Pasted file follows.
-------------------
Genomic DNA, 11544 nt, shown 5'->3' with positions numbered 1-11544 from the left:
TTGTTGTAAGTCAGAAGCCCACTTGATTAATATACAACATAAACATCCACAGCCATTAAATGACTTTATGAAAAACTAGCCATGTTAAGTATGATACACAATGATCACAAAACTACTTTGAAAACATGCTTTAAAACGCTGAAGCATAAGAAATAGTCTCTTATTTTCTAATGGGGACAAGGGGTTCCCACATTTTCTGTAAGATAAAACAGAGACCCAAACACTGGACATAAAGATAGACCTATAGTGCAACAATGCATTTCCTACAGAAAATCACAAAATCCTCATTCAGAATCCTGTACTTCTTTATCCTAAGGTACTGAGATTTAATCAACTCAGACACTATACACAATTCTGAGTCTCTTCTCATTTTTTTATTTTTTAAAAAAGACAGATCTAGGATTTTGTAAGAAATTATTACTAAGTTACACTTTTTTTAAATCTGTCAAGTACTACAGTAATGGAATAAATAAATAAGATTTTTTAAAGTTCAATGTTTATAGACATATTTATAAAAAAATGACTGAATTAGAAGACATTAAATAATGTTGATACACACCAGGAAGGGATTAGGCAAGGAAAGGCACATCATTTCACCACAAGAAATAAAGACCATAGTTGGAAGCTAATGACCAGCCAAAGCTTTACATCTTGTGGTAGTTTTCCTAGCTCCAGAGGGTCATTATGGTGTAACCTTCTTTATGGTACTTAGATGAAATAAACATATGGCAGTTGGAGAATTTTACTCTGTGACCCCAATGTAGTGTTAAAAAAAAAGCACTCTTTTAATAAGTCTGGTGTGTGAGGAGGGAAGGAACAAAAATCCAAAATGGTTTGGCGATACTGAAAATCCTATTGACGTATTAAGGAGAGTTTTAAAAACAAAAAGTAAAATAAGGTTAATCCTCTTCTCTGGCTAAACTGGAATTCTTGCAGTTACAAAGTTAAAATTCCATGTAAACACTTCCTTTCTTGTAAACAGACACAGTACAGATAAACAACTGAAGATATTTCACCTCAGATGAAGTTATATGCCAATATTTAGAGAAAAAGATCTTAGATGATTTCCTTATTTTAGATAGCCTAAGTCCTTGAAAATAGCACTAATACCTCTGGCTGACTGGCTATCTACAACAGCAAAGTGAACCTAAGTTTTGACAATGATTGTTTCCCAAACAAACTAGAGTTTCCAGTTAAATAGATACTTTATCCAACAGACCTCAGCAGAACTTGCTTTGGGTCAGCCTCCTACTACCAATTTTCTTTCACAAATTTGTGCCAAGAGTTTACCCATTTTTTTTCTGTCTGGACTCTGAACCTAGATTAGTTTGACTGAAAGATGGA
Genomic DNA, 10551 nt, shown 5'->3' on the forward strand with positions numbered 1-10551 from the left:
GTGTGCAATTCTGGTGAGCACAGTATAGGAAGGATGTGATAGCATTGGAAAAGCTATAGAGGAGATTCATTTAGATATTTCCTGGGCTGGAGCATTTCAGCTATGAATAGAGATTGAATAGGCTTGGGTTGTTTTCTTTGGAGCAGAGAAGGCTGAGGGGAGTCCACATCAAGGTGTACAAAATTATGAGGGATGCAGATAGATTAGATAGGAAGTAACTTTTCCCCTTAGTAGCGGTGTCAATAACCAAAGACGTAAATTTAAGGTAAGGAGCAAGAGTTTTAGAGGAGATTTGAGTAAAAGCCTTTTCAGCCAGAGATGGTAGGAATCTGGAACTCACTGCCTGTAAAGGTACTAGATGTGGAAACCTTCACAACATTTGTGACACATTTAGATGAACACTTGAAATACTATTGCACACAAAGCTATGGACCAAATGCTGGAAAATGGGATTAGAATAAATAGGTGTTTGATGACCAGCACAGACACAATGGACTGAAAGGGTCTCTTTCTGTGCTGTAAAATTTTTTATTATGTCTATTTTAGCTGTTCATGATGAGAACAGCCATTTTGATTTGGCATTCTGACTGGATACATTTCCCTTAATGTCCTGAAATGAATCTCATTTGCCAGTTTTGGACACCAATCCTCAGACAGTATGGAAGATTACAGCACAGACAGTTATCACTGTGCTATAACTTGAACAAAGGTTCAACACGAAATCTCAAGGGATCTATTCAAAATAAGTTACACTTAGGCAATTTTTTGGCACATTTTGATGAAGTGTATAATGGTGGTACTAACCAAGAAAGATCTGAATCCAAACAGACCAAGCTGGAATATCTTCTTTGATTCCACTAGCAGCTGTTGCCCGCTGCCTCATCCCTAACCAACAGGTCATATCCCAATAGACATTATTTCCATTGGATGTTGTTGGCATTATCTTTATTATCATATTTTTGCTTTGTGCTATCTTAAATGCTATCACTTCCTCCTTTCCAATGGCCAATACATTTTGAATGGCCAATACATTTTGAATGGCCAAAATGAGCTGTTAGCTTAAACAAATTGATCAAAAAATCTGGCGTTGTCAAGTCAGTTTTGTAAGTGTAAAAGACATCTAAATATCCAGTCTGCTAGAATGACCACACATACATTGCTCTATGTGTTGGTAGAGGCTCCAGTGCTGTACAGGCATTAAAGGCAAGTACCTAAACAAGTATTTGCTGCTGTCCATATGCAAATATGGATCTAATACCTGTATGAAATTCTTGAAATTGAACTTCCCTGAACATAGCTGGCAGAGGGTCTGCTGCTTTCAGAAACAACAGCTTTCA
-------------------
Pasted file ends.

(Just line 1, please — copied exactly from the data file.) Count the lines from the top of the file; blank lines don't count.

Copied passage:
Genomic DNA, 11544 nt, shown 5'->3' with positions numbered 1-11544 from the left: